I think Nick and Eric would agree with me when I say we believe that healthcare is much more than treating specific diagnoses. We believe that healthcare is about building and maintaining healthy individuals, regardless of diagnosis. Something that I have not come across too often in the healthcare world is the importance of your own life experiences as a healthcare provider (please send great articles if you have seen people write on this before!). Before I dig into why I think your life matters when it comes to serving patients, I want to say that I obviously am no authority on this subject and do not intend to claim to be one. These are merely observations and reflections I have taken in over my graduate studies and time in clinical rotations.
Here are 3 reasons why what you have already done and what you will do in the future will serve you in helping to connect with your patients and clients:
Pain and Being Functionally Limited are Not Comfortable. Start Getting Uncomfortable Yourself.
When I was living in Spain, I had volunteered to teach a Spanish for Beginners class to a group of Senegalese immigrants. I remember initially thinking, this will be great, I will get to meet a lot of interesting people and help them communicate in this new country they would now be calling home. That optimism and naivety lasted all of 30 seconds into my first class. “What the hell am I doing here? I speak English. I hardly even know Spanish. Why would they let me do this?” Those thoughts were flooding over me as I stared at my students, none of whom spoke Spanish or English. Why is this story important? I had been in plenty of uncomfortable situations before, but I had never been in a situation where I could not communicate with the people around me, especially when everyone was depending on me to effectively communicate to them and I was not able to do so. What I learned from that experience was the value of patience, how to respect silence, and how reading body language is the most effective communication skill. Pain is often uncomfortable. Not being able to do things that you were once able to do with ease is uncomfortable. Many times it is incredibly difficult to communicate our pain or what the source of our limitation is. It wasn’t until years later that teaching that class in Spain, a situation that was very uncomfortable for several months, made me aware of the power of putting yourself in uncomfortable situations. The act of challenging and stretching yourself to try and be willing to fail at new things is an exercise in relating to the patients in front of you. Doing things when you are not at your best is a constant reminder of what many people feel when looking at you from across the table. Stretch yourself. Push yourself. Be willing to fail. If not for you, for the people you are serving.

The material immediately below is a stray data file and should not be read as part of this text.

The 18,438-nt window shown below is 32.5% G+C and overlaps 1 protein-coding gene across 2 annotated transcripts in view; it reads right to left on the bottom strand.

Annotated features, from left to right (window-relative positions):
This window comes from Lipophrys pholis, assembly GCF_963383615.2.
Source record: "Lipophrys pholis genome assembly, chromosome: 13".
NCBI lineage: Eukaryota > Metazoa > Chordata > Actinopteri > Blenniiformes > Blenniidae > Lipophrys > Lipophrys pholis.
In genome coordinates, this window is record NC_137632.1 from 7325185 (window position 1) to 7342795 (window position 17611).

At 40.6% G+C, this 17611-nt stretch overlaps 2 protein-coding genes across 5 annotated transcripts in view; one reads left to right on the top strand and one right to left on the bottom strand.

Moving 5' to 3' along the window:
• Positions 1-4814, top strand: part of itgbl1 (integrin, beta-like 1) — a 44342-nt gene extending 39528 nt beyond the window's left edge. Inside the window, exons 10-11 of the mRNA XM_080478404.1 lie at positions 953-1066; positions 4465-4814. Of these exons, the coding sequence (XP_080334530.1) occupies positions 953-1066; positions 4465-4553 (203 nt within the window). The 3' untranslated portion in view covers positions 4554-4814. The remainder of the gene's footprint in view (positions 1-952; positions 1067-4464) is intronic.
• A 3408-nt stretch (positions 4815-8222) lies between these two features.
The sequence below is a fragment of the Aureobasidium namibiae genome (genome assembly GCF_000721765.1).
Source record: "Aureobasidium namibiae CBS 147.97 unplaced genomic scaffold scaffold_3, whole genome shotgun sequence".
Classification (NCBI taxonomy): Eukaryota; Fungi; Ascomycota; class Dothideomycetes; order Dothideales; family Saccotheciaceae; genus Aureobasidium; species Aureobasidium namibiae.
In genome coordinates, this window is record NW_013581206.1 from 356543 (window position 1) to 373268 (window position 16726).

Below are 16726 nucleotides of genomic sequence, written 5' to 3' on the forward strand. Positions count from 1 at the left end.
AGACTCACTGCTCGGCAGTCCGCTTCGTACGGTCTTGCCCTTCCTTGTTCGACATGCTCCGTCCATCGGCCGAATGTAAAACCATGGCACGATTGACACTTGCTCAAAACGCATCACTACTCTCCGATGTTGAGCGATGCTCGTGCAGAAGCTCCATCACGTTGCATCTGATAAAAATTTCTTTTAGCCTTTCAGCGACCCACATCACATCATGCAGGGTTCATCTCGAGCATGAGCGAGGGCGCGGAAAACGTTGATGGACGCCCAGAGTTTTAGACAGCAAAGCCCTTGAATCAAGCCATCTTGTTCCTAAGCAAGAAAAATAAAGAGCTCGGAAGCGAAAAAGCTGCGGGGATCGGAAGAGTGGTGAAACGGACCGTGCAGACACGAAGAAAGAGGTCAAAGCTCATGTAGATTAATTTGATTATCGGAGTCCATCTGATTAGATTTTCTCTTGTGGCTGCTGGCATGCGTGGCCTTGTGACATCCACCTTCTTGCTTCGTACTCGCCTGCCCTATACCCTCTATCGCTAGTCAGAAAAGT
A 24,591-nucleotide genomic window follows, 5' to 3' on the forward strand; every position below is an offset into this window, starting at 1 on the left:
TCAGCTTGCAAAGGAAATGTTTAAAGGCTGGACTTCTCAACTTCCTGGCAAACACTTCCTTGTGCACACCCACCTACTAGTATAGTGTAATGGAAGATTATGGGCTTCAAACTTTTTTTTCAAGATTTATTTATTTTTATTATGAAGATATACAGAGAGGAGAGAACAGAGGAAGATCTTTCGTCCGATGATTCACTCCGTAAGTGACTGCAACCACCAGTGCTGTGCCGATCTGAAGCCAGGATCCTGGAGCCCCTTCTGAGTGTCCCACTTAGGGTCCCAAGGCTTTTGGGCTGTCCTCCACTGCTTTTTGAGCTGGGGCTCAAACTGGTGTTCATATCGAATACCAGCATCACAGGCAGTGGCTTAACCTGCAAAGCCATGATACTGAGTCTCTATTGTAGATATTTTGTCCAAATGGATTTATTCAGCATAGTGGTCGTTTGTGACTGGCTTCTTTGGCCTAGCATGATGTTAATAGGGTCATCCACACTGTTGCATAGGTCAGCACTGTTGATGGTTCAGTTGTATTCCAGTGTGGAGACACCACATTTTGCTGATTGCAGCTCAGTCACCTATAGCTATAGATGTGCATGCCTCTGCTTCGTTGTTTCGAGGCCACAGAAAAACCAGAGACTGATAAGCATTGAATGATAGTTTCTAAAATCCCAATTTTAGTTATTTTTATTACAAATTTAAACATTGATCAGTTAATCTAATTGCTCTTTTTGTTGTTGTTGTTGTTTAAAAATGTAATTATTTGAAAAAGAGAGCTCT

Taking Action Gets Results. Thinking About Acting Does Not.
Everything we do in life is a result of either taking an action or deciding not to act (an act in itself). At some point, we have all reaped the benefits of taking action. You have to make an active decision to sign up for a class or to seek out mentorship. Rarely do things fall in your lap. The results of those actions, whether positive or negative, push you in a different direction on your path because you have had that new experience. Your experiences in life when it comes to taking action are essential to building patient trust. If you are unwilling to take action, what would make a patient want to take action? We tend to feed off of the energy of those around us. If you are reading this, you are most definitely a person of action. Being that way will set you apart from other people. Not just in work, but in life.
Your Failures Will Serve You
I certainly could have been a better teacher for my students in that Spanish class. The organization I was volunteering with could have found someone more qualified to teach the basics of Spanish grammar and conjugating verbs. I just happened to be available and willing. They let me go for it and in all honesty, it was sort of a bust. I’m not sure how those students are doing today, but my guess is that if they are speaking Spanish, it was not because of my teaching methods. What I learned though is that we are all going to fail at times. It’s the biggest fear of all action takers. It’s also how we grow and how we can relate to patients and their fear to push themselves to reach their potential. Personal anecdotes of failure can create an environment that will allow patients to feel on a more level playing field with their care provider. Your experiences and your ability to communicate those experiences to patients can build trust and break down the authority/subservient relationship between practitioner and patient. Don’t be afraid to be you. Who you are and how you got to where you are will be vital to creating the relationships with patients that you want.
Stay Positive. Stay Healthy. Be Well.
-Will Boyd, PT, DPT